European Space Prepares to Make a Really Big Decision (Source: BBC)
More than 300 of Europe's leading space scientists gathered in Paris this week to discuss how to spend more than a billion euros. The options? Well, try to choose between these three: (1) a 20m-long telescope called IXO that could see the very "edge" of a black hole; or (2) a trio of satellites collectively known as LISA which might be able to detect the ripples in space-time left by the moment of creation itself; or (3) a pair of spacecraft that would visit two of the most promising locations for life beyond Earth in our Solar System. This is called EJSM/Laplace.

The European Space Agency is working through the process of selecting a large mission to do something extraordinary, with the idea of launching the venture in 2020 or soon after. The start of the next decade might seem a long way away, but in the business of space this type of extended planning is very common. (2/4)

U.S. Space Strategy Recommends Updated Acquisition, Export Rules (Source: Bloomberg)
The U.S. Defense Department’s space strategy recommends the government update how it acquires and exports satellite technology amid increasing global competition. Space is no longer the “private preserve” of the U.S. and the former Soviet Union, Deputy Defense Secretary William Lynn said. The U.S. share of the global market for satellite manufacturing has fallen and the volume of space debris has surged over the past decade, with about 60 nations operating about 1,100 satellites, he said.

“Given those changes in the environment, we thought the strategy needed to be changed as well.” Lynn said the Pentagon’s fiscal 2012 budget, due for release Feb. 14, will include “concrete manifestations” of the strategy, including additional funding for the Air Force’s Evolved Expendable Launch Vehicle, more “block buys” of satellites, fixed-price contracts, and stable funding to protect the industrial base.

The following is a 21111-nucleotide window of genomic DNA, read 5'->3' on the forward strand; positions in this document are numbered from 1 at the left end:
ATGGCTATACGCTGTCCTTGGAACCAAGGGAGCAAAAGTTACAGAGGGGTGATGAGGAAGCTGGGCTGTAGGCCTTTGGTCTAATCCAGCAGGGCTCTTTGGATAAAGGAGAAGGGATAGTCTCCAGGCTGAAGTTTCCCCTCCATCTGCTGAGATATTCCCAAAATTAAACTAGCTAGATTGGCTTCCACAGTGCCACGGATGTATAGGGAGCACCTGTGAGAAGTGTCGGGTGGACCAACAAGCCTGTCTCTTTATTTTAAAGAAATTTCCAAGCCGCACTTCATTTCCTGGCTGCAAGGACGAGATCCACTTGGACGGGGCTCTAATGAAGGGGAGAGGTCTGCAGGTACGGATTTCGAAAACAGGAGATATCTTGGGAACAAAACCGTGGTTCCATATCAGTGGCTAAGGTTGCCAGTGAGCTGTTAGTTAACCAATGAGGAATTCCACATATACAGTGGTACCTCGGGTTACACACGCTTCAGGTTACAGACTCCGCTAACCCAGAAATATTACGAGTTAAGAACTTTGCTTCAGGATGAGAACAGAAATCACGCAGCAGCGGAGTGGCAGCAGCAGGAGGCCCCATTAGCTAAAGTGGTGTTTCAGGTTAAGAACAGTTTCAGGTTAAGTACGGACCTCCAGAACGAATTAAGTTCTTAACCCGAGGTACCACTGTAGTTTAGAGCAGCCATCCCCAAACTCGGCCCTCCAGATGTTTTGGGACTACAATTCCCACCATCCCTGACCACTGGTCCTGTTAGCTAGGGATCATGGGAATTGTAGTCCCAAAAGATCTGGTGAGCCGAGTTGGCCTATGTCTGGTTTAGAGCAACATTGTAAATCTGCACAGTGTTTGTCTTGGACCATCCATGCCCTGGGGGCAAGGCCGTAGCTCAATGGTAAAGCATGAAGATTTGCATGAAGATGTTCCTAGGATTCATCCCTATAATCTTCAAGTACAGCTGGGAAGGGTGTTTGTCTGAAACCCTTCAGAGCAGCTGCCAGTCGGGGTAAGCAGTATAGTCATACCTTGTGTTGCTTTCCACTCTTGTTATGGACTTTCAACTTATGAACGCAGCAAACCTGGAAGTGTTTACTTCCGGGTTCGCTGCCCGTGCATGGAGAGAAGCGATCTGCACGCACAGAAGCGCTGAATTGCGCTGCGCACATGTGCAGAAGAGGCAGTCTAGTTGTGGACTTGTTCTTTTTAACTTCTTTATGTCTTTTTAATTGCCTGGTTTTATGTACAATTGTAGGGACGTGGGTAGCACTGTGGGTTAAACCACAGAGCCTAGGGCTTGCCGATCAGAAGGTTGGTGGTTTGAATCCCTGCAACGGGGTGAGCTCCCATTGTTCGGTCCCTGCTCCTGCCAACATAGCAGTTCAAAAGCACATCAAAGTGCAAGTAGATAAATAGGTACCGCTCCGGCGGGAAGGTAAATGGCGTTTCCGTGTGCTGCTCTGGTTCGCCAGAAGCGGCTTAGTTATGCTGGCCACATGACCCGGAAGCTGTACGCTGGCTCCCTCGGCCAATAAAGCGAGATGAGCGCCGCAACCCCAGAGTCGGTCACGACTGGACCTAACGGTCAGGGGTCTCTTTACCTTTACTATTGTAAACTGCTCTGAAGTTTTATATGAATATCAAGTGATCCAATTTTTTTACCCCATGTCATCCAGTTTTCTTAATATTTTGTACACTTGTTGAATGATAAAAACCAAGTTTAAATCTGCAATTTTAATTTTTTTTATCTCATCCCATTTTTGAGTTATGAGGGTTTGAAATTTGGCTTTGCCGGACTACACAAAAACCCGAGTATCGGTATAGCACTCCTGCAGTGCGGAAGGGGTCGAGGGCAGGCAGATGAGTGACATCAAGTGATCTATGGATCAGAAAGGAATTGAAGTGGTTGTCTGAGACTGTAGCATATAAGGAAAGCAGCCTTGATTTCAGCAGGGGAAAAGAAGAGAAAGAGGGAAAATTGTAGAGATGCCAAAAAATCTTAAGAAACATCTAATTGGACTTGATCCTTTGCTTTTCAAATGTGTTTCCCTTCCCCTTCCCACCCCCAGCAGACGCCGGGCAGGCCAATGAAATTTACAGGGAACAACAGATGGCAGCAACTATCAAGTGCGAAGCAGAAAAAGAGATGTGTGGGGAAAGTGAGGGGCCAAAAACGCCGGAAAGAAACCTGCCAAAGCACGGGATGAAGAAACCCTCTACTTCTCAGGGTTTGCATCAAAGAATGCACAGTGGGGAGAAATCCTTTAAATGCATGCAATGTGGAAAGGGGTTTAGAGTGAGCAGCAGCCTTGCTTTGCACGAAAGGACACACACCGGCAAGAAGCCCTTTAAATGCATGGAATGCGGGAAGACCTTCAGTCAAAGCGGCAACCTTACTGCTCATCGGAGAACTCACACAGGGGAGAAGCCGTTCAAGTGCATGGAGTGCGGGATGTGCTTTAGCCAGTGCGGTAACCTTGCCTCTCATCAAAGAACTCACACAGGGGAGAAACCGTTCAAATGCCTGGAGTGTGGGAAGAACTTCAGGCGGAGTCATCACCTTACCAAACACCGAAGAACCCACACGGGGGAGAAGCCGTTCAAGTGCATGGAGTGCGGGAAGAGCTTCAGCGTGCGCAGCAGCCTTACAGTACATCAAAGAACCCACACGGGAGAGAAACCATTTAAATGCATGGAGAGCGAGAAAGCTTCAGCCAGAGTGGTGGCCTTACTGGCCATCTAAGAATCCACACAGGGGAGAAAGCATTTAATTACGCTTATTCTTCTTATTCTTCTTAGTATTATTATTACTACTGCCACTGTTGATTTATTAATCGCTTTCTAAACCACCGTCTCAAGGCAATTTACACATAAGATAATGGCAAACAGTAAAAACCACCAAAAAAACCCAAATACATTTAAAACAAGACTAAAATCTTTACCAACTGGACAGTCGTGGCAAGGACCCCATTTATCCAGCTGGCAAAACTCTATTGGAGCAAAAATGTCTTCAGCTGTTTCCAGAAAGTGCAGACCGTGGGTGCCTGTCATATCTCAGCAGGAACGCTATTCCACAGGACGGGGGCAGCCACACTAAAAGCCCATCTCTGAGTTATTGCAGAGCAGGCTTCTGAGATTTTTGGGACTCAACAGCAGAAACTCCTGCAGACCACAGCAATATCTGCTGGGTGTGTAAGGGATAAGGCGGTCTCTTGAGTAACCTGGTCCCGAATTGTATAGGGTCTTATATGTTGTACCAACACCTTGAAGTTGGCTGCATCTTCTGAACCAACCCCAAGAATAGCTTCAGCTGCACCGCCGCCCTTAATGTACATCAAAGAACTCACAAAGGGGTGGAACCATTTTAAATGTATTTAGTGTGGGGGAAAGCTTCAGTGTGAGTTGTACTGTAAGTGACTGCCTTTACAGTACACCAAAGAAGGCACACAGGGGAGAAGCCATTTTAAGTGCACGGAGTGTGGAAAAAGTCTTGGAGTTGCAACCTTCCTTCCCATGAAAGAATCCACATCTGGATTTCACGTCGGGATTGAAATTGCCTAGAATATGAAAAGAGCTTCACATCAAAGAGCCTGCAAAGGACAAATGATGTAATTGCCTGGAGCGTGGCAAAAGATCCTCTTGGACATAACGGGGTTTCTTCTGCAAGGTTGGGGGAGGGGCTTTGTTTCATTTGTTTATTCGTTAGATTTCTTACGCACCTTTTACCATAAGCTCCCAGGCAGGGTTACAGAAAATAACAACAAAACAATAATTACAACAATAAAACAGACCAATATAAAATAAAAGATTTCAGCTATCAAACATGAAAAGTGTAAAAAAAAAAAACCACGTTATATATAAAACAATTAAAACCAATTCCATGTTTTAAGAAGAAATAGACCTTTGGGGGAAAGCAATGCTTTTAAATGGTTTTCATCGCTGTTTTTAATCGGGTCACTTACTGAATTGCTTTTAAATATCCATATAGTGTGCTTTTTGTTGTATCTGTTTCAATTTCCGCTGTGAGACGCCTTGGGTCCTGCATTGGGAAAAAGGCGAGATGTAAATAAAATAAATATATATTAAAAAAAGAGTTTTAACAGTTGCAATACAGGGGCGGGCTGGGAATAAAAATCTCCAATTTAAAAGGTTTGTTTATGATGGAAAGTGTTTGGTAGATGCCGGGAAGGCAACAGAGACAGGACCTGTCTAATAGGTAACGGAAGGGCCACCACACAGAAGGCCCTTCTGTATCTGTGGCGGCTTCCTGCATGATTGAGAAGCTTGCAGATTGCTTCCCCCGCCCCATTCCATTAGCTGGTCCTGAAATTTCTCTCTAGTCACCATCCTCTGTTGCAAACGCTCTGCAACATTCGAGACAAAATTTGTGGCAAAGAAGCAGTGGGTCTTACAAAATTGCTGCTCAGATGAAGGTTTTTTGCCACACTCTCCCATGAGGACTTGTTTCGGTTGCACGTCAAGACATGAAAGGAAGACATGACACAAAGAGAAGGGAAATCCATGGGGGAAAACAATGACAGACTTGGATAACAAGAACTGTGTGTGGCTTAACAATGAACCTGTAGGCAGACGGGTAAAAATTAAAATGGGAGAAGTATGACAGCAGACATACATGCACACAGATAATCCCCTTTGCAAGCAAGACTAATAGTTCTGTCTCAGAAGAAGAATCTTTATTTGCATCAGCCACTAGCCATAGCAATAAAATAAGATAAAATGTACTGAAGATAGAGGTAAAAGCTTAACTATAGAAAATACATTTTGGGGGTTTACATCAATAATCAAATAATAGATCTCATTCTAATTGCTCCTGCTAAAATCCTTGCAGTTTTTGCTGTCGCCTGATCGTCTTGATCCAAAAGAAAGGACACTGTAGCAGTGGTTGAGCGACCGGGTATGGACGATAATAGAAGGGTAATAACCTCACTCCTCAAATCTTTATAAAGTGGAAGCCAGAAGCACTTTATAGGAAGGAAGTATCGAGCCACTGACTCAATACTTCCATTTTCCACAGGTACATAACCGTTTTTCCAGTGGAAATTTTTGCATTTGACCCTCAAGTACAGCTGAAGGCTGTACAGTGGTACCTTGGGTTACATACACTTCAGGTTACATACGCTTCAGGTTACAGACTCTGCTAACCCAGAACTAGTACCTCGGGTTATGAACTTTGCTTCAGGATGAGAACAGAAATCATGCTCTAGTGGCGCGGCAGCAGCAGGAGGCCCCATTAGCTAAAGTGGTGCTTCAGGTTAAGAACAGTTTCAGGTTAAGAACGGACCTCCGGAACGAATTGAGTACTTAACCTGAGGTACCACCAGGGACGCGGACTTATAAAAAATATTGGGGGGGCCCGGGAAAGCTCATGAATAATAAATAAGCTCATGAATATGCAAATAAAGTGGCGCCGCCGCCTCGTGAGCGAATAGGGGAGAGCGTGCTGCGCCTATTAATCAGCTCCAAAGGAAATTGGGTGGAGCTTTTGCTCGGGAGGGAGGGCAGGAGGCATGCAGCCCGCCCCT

“We think that’s going to lead to lower costs for the department and a more stable market for the industrial base,” he said. Export controls should also be updated to protect satellite suppliers should also be updated, according to the strategy. Gregory Schulte, deputy assistant secretary of defense for space policy, said the strategy is designed to promote international norms and partnerships, as well as alternatives to the U.S. military’s space-based platforms. (2/4)

Russia has Good Reason to Stay at Baikonur (Source: Central Asia Newswire)
Because Russia rents Baikonur from Kazakhstan, and because Russia cannot use Baikonur for sensitive, secret military launches, the Russians constructed a second and more modern cosmodrome at Plesetsk, nearly 500 miles north of Moscow. And it is building a new one at Vostochny, close to China and the Pacific Coast. However Roscosmos chief Anatoly Perminov said his country was determined to keep operating at Baikonur even after Vostochny begins space flight operations later this year. "We will not abandon Baikonur till the end of times," Perminov said.